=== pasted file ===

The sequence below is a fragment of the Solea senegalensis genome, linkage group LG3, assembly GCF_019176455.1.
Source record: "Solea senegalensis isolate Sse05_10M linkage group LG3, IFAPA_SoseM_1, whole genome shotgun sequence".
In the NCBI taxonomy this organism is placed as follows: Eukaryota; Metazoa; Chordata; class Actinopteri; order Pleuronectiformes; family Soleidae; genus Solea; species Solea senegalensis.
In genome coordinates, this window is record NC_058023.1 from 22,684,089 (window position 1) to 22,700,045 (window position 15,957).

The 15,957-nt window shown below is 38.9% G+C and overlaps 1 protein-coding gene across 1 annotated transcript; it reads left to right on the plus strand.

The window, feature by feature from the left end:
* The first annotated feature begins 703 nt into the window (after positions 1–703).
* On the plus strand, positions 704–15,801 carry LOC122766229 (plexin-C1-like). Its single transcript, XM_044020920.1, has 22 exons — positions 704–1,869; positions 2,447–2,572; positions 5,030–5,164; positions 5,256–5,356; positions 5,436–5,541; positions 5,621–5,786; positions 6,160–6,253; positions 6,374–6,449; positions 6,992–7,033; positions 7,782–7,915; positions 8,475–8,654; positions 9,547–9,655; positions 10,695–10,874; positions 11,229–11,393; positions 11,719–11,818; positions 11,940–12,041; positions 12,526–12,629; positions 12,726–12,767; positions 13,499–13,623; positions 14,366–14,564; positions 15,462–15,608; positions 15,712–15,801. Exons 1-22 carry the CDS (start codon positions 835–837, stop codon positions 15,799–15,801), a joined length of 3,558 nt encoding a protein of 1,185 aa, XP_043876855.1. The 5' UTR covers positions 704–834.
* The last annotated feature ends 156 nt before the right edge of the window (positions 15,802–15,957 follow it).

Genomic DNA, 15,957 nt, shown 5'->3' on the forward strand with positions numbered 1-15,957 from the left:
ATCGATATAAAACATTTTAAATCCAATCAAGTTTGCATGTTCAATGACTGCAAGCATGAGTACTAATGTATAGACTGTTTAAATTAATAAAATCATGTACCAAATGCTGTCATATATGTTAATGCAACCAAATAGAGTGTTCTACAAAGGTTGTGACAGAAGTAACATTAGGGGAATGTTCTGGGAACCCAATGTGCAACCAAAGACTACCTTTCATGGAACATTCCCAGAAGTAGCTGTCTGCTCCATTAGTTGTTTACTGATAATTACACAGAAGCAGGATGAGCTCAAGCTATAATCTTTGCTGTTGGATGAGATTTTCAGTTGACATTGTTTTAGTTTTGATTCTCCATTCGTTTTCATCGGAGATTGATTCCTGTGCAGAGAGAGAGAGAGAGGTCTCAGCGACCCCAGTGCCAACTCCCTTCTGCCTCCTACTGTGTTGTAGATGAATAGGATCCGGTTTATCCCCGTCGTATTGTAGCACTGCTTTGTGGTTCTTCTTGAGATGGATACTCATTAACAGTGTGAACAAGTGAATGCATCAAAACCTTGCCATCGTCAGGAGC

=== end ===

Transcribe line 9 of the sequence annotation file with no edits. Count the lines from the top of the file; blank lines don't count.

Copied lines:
* The last annotated feature ends 156 nt before the right edge of the window (positions 15,802–15,957 follow it).